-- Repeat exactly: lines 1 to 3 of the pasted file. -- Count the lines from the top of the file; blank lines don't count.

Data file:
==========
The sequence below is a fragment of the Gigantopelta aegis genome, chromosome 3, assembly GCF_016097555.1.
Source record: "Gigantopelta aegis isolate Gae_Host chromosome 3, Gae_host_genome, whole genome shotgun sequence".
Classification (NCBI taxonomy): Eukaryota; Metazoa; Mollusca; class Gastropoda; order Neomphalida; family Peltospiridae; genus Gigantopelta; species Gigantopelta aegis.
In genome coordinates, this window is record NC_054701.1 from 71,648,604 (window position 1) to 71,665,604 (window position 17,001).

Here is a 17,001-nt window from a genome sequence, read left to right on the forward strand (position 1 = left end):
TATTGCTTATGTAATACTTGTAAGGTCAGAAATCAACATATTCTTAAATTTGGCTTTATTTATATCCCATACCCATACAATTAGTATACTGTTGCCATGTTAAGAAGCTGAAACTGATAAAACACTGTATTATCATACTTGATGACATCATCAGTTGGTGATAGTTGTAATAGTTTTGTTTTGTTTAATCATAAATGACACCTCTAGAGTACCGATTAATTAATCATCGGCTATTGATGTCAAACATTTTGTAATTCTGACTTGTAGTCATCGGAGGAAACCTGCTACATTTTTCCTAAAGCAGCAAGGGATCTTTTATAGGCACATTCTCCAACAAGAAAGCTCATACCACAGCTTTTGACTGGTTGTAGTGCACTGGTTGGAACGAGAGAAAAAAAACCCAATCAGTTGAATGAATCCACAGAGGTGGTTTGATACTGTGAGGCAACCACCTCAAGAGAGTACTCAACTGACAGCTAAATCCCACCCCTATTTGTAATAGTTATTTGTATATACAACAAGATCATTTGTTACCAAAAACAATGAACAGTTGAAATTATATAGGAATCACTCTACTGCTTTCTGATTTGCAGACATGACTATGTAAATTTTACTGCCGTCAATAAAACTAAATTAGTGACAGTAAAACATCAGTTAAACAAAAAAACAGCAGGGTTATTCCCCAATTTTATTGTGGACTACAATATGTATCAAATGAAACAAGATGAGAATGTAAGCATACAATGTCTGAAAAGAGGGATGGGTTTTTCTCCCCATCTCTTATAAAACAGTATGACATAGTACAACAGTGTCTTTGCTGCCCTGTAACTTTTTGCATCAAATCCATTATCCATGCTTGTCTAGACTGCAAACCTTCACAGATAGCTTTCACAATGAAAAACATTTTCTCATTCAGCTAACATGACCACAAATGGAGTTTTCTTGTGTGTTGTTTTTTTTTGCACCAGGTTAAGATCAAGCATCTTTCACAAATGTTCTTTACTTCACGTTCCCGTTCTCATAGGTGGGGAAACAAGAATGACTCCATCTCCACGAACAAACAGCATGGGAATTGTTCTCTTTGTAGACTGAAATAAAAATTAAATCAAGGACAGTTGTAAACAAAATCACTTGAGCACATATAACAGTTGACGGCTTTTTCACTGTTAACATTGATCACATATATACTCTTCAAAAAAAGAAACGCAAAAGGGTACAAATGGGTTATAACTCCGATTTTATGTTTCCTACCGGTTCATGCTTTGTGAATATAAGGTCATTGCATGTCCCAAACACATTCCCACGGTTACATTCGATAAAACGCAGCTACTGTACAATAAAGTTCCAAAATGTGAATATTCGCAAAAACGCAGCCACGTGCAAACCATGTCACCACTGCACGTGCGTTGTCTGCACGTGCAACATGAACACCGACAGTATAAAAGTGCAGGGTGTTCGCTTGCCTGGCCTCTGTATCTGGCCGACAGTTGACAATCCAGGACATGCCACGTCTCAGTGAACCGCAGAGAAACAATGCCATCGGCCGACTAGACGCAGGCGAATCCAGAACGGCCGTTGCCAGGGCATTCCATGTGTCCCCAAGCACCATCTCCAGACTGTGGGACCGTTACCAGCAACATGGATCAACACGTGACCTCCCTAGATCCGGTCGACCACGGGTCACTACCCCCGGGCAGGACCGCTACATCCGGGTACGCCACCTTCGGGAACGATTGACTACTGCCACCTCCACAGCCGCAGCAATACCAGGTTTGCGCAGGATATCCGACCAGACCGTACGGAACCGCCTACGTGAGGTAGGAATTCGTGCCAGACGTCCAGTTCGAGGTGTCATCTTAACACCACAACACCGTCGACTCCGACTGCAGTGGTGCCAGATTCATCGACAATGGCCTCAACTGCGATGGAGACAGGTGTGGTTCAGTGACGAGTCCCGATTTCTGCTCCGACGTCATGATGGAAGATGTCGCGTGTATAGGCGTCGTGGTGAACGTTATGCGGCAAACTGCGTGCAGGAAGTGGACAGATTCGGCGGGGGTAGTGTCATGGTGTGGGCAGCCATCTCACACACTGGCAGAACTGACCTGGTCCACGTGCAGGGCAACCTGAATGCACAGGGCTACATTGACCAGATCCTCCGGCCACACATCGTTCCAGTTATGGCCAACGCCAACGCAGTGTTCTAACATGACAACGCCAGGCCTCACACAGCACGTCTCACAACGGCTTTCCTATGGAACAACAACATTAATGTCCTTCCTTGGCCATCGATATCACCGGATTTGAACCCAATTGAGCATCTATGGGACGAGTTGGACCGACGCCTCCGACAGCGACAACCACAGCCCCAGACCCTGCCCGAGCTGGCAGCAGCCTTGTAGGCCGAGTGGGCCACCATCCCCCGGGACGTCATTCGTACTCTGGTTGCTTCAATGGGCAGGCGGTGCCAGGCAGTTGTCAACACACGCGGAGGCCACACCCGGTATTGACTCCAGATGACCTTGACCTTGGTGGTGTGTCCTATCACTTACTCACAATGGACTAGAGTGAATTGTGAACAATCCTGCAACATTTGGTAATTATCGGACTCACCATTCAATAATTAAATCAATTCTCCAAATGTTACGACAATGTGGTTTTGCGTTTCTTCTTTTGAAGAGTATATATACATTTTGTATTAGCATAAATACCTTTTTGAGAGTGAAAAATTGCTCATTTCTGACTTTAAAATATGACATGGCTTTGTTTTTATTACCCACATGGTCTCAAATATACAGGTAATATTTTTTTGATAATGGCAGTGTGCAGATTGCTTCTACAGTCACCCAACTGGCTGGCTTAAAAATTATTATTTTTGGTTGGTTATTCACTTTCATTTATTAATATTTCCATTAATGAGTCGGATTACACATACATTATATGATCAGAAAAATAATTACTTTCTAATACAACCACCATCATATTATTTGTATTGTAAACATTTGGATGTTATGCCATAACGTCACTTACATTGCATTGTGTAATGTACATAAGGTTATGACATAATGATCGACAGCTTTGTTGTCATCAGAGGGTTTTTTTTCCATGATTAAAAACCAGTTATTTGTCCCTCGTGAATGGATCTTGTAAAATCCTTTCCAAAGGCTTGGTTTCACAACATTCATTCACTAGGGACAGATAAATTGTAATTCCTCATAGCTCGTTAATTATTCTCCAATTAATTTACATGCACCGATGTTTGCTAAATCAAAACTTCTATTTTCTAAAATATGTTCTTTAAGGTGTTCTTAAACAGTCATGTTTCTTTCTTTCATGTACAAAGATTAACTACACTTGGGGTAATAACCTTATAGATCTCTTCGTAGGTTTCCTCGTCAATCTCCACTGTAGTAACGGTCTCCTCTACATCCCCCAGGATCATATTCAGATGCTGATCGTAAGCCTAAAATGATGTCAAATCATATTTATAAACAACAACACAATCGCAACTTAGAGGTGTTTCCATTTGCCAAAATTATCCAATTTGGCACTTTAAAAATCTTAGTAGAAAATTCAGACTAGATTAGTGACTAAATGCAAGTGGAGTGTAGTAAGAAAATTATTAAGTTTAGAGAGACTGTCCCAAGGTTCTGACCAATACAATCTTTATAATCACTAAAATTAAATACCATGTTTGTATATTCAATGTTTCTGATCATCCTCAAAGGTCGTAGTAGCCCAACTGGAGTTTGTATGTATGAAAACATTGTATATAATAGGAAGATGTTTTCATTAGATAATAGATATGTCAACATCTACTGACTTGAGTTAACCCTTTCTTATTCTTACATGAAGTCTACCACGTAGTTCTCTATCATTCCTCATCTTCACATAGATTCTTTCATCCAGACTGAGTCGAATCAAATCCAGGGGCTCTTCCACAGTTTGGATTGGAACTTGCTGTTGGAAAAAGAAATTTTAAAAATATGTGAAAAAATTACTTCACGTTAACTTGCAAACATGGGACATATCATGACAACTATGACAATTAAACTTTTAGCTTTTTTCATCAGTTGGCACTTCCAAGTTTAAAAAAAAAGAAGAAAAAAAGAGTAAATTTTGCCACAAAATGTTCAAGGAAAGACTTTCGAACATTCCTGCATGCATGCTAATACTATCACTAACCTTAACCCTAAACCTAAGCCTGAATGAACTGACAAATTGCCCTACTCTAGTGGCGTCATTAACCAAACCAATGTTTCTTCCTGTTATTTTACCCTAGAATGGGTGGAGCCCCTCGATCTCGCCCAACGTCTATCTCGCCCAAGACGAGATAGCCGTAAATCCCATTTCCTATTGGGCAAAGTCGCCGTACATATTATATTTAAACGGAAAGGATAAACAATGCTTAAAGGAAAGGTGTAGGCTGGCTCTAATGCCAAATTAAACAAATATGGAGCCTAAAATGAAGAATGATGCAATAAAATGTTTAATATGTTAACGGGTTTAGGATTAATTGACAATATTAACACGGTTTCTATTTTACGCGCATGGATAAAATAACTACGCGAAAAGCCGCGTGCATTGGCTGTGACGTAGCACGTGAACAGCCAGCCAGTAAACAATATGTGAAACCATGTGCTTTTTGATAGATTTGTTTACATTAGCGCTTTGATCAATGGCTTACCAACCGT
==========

The sequence below is a fragment of the Gigantopelta aegis genome, chromosome 3, assembly GCF_016097555.1.
Source record: "Gigantopelta aegis isolate Gae_Host chromosome 3, Gae_host_genome, whole genome shotgun sequence".
Classification (NCBI taxonomy): Eukaryota; Metazoa; Mollusca; class Gastropoda; order Neomphalida; family Peltospiridae; genus Gigantopelta; species Gigantopelta aegis.